Productivity Hacks To Stay On Top Of Your Job Search

Study Tips

March 15, 2021

Searching and applying for jobs can be an overwhelming and frustrating process - especially if this is your first time applying for a job in this country.


Before starting your job search, the assumption may be that it is a fairly straight-forward process that should not take you too long but the reality is that it can be a very time-consuming process. Nowadays, many graduate jobs require detailed applications, essays, online assessments, creative cover letters, or even video submissions! 


How to be more productive
The time-consuming nature of your job search, in addition to feelings of disappointment from any rejection emails you may receive from a job you have applied for, can take a toll on your motivation to be productive in looking for and applying to jobs.

There are many great systems that aim to assist you in your productivity. In this article, we will be discussing three productivity hacks that we believe will help you stay on top of your job search: Pomodoro technique, Time Blocking, and SMART goals.


Pomodoro technique

The Pomodoro technique is a time-management strategy that allows you to divide your work time into smaller, focused sessions followed by a short interval where you can take a break. The traditional Pomodoro structure is to do twenty-five minutes of work followed by five minutes of rest; however, this can be adapted to suit your peak productivity times.


This technique is ideal for those who struggle to maintain focus whilst searching and applying for jobs, and also for those who find that the quality of their applications deteriorates the longer they spend on the task.


As our brains are wired to be constantly active and seeking new information or completing new tasks, you may find that the tedious and repetitive nature of the tasks, which unfortunately come with job searching, is preventing you from being as productive as you could be and therefore, you could potentially be missing out on your dream job!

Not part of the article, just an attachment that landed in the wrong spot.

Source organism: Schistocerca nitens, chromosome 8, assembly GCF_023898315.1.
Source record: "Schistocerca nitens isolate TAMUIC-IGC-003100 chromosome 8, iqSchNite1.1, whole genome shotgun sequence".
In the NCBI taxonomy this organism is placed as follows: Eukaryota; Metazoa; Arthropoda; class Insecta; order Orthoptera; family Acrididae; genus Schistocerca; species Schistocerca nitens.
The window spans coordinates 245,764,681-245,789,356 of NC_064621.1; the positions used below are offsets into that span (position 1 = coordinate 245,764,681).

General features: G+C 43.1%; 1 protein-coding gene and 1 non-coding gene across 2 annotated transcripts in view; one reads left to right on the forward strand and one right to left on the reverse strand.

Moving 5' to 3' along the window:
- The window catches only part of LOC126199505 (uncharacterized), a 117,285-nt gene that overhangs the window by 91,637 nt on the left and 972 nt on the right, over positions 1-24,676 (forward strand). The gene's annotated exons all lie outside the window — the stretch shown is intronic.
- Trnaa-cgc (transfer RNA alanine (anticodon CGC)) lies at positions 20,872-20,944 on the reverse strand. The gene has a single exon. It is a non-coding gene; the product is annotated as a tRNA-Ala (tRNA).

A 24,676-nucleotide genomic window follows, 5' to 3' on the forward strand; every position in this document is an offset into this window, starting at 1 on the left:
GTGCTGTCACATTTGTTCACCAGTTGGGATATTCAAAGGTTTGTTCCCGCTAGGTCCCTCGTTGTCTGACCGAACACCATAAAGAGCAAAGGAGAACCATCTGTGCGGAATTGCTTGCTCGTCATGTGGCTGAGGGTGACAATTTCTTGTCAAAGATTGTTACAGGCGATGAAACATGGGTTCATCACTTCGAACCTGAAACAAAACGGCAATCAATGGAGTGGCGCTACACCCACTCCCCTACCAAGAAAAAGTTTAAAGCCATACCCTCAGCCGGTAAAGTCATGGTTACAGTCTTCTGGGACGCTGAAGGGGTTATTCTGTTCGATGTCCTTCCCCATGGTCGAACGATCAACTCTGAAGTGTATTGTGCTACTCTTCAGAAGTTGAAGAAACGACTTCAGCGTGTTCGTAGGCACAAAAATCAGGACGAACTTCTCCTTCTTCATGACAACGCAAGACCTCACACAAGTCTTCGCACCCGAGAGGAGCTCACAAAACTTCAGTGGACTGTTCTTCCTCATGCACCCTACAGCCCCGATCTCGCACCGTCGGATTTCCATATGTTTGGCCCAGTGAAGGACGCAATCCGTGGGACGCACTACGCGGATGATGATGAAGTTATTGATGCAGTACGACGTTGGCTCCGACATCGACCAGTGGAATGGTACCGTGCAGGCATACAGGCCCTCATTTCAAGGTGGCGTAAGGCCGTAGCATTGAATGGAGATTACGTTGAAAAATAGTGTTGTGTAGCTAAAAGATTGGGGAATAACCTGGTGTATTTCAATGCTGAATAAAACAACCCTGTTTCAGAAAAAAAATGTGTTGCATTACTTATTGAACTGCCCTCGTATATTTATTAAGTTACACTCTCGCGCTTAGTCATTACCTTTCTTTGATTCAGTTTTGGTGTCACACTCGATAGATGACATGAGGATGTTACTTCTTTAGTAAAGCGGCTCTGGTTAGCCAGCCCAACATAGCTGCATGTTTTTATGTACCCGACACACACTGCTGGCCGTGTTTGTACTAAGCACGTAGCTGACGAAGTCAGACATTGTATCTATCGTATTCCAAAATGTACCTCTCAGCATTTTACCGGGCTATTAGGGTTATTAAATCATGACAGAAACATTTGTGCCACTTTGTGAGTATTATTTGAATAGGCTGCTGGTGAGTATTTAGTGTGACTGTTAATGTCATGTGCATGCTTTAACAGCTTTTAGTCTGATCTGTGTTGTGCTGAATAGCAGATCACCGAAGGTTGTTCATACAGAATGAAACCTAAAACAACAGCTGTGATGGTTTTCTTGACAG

Time Blocking 

The Time Blocking method encourages you to divide your day up into segments and allocate a specific set of tasks to each time block. Some examples of some tasks you may want to allocate to a time block are: searching for jobs, replying to emails, sending out your CV, writing cover letters, completing online assessments, collating a portfolio of work, or completing short online courses which increase your employability.


By allocating each of these sets of tasks to an individual time block, you will be less inclined to procrastinate or feel overwhelmed by the many aspects of searching for and applying to jobs. Before you reach the point of becoming bored by a specific task or experience the monotony of it, you will be moving onto something different.


SMART goals

It is important that, during your job search, you set yourself SMART goals. These are goals that are Specific, Measurable, Achievable, Relevant, and Time-bound. An example of a SMART goal is “I will email three law firms this afternoon to ascertain whether they are accepting applicants this summer”. Not only will this help you to be intentional and productive in your job search, but these goals will be a lot less daunting and therefore, will be easier to achieve.


When applying to multiple jobs at once, it can be difficult to keep track of what you are required to do for each application so it is important that you have a good organisation system in place.


Whether you are someone who prefers a physical notebook, or someone who opts for a digital to-do list and organisation system (such as Notion or Todoist), it is important to plan your week in advance. At the start of each week, you should set yourself SMART goals, make a time-block plan for each day, and distribute your required tasks to set days to prevent yourself from feeling overwhelmed by the seemingly never-ending stream of tasks. If you utilise these productivity hacks, you’ll land your dream graduate job in no time!


Written by Roni Newman

Roni is an undergrad student studying English Literature with Creative Writing. She runs a personal development blog and founded Writeous

Andreas Klassen on Unsplash

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